Wednesday, 3 December 2014

Could Ghana's Forests Be Saved By Plastic Lumber Manufacturers?

It has been reported that Ghana's ministry of lands and natural resources intends to upgrade the status of the Atewa forest reserve to that of a national park. It is a decision that will be applauded by all nature lovers in Ghana and around the world.

A Rocha Ghana must also be commended for its new initiative to protect the watershed of the three major river systems that most of southern urban Ghana depends on for its drinking water supply: the Densu, Ayensu and Birim rivers.

The idea to extend A Rocha Ghana's "Living water from the mountain - Protecting Atewa Water Resources" initiative to cover the other forest reserves in Ghana is laudable and must be encouraged.

The Atewa Forest Reserve is one of only two upland evergreen rainforests in Ghana - and is a designated Globally Significant Biodiversity Area (GSBA). Readers can access an online report of a rapid assessment survey carried out by Conservation International in 2006, by googling: RAP Bulletin No. 47.

As someone whose family has owned a total of some 14 square miles of freehold forestland in the Atewa Range since 1921 from the colonial era, it is an area we are actually very familiar with - and the conservation of which we are committed to. It is undoubtedly one of the most beautiful places on the surface of the planet Earth.

A concrete pillar with the letters GSBA etched on it was erected by the Conservation International researchers on our land. Extreme hikers wanting to see it are welcome to do so.  They can contact M&J Travel and Tours for a trip to the fringe forest cocoa-farming village of Akyem Juaso to hike up to the top of the P. E. Thompson Estate's forest property to see the GSBA pillar.

Readers must note that it is extreme hiking that is recommended only for physically fit individuals. It is not for the fainthearted - but offers perfect hiking for national endurance competitions between teams of regional keep-fit clubs. Ditto competitions between interservice  teams from the military and the other security agencies, to test their endurance and map-reading skills hiking to the top of our forestland.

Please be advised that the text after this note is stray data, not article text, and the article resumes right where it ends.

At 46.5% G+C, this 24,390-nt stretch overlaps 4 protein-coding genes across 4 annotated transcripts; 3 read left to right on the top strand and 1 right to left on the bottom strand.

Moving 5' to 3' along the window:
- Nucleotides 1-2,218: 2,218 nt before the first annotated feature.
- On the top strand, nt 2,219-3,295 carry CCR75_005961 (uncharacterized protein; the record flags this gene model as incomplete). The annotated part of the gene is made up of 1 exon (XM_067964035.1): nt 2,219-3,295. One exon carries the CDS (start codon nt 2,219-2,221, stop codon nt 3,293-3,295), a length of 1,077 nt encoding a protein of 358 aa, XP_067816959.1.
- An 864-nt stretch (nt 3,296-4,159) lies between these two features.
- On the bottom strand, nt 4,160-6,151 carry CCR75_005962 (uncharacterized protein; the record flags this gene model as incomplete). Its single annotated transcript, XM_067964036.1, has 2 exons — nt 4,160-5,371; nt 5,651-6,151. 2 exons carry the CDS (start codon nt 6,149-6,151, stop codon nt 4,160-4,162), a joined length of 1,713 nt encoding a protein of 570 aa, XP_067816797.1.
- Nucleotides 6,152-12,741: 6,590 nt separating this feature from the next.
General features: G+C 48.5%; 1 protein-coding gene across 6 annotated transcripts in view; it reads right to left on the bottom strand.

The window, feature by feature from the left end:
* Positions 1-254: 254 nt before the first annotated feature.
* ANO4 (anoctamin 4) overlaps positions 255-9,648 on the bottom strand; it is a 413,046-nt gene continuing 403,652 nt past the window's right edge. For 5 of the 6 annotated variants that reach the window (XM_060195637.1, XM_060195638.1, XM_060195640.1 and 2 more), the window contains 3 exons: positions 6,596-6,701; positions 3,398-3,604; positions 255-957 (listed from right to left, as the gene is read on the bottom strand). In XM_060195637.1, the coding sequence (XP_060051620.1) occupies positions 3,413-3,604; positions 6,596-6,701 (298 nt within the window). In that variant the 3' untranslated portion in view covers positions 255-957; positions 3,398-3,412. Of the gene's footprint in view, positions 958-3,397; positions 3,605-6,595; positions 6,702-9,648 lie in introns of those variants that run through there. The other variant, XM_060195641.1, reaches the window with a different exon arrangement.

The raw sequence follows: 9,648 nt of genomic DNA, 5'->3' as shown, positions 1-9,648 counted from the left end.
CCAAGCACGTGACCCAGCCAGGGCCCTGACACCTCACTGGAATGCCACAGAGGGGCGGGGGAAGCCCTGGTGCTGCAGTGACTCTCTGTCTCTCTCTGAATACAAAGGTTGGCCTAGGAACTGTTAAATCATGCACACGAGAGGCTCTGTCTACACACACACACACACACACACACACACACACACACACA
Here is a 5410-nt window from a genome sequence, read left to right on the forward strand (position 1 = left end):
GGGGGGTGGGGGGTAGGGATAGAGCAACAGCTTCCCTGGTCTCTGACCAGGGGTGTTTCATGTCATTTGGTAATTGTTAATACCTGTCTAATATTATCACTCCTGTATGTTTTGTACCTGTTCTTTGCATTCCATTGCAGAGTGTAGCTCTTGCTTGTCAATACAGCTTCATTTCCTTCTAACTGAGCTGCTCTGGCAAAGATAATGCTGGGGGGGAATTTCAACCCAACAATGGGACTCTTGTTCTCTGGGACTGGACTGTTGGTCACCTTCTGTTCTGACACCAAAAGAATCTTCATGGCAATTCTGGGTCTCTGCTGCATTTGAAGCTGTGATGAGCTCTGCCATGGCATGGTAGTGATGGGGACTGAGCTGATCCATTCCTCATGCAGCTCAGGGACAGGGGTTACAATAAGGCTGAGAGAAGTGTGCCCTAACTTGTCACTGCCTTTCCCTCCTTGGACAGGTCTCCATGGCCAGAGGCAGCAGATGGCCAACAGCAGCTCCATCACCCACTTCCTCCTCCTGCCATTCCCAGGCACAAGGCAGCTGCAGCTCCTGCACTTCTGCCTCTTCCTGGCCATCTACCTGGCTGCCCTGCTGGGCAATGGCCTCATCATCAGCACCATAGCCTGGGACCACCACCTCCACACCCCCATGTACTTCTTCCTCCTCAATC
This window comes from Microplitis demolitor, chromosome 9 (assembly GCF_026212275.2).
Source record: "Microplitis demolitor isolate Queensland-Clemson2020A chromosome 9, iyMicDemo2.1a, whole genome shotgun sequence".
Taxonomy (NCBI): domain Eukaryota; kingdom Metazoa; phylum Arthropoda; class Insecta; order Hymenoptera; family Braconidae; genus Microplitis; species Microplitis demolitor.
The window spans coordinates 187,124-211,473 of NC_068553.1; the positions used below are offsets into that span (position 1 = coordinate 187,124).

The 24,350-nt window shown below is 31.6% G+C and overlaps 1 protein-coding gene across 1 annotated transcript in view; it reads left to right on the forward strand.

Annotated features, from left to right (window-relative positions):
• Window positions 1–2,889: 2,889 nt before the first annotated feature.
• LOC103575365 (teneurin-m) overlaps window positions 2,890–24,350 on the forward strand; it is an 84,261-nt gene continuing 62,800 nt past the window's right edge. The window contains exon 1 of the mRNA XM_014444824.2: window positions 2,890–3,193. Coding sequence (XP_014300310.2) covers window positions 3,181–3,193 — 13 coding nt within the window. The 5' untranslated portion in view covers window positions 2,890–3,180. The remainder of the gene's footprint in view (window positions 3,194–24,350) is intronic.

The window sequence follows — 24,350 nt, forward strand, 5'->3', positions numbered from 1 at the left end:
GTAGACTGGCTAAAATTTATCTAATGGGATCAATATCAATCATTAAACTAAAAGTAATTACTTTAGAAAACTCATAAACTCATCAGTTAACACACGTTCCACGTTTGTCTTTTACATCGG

They will be breathing pure mountain air into their lungs. A change from the pollution of urban Ghana. They can also purchase pure mountain honey and natural soap made from cocoa husks, from the female farmers in the community. Akyem Juaso is ten minutes by car off the Accra-Kumasi highway at Osino junction

Luckily for Ghana, if the Dutch government is willing to provide funds,  the leading global forest canopy builders and installers of ziplines, the Canadian company, Greenheart Conservation, is happy and willing to partner the ministries of lands and natural resources and local government and rural development, to renew the Kakum National Park's canopy walkway.

Greenheart Conservation is also willing to build new canopy walkways for the proposed Atewa National Park and the Achimota forest eco-park. Ditto install ziplines and build canopy walkways in all our other national parks, if the various stakeholders request that - and the Dutch government is willing to provide funds.

To remove an existential threat to  the Atewa Forest Reserve, we must get our political class to look to a partnership with Guinea, in which Guinea supplies Ghana with  the bauxite needed for a west African integrated aluminium industry. All forms of mining must be banned from the Atewa Range.

We must also be creative in solving the menace of illegal chainsaw operators cutting trees for chainsaw lumber in forest reserves countrywide once and for all - by empowering Ghanaian waste management companies like Zoomlion to recycle plastic waste by manufacturing plastic lumber from it.

For that  purpose, Zoomlion and the other waste management companies can collaborate with overseas plastic lumber companies like:  the Rochester, Minnesota plastic lumber manufacturer, Envirolastech; the Nairobi, Kenyan plastic lumber manufacturer, EcoPost; and the Leicester, UK company Eco Plastic Wood.

By flooding the market with plastic lumber, which in many ways is a far superior product than lumber from trees,  companies like Zoomlion will help stop illegal logging  by chainsaw operators - who collectively pose one of the biggest threats to  the remainder of Ghana's forests.

Would it not be ironic, if it turned out that plastic lumber manufactured from the plastic waste that is slowly engulfing urban Ghana, helped to save the remainder of Ghana's forests? Now that would really be "cool and green" - as Ghana's younger generation would put it.





















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